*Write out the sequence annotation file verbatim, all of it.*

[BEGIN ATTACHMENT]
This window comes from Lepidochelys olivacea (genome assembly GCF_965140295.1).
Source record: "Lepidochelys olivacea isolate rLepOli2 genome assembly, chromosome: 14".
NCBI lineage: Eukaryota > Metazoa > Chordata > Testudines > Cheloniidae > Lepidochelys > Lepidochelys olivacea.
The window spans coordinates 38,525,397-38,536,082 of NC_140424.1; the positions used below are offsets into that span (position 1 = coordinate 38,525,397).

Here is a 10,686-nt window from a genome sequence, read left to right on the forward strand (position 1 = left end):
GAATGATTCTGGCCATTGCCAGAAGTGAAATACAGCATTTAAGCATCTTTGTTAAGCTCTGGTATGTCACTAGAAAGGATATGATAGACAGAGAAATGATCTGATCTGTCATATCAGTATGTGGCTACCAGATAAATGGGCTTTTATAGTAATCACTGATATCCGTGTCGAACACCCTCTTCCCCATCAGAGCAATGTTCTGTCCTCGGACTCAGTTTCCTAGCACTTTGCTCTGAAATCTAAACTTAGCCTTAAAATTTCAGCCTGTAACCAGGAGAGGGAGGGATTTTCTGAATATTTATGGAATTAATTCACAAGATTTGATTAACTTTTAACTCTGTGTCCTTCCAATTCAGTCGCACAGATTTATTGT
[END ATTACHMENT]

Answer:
This window comes from Lepidochelys olivacea (genome assembly GCF_965140295.1).
Source record: "Lepidochelys olivacea isolate rLepOli2 genome assembly, chromosome: 14".
NCBI lineage: Eukaryota > Metazoa > Chordata > Testudines > Cheloniidae > Lepidochelys > Lepidochelys olivacea.
The window spans coordinates 38,525,397-38,536,082 of NC_140424.1; the positions used below are offsets into that span (position 1 = coordinate 38,525,397).

Here is a 10,686-nt window from a genome sequence, read left to right on the forward strand (position 1 = left end):
GAATGATTCTGGCCATTGCCAGAAGTGAAATACAGCATTTAAGCATCTTTGTTAAGCTCTGGTATGTCACTAGAAAGGATATGATAGACAGAGAAATGATCTGATCTGTCATATCAGTATGTGGCTACCAGATAAATGGGCTTTTATAGTAATCACTGATATCCGTGTCGAACACCCTCTTCCCCATCAGAGCAATGTTCTGTCCTCGGACTCAGTTTCCTAGCACTTTGCTCTGAAATCTAAACTTAGCCTTAAAATTTCAGCCTGTAACCAGGAGAGGGAGGGATTTTCTGAATATTTATGGAATTAATTCACAAGATTTGATTAACTTTTAACTCTGTGTCCTTCCAATTCAGTCGCACAGATTTATTGT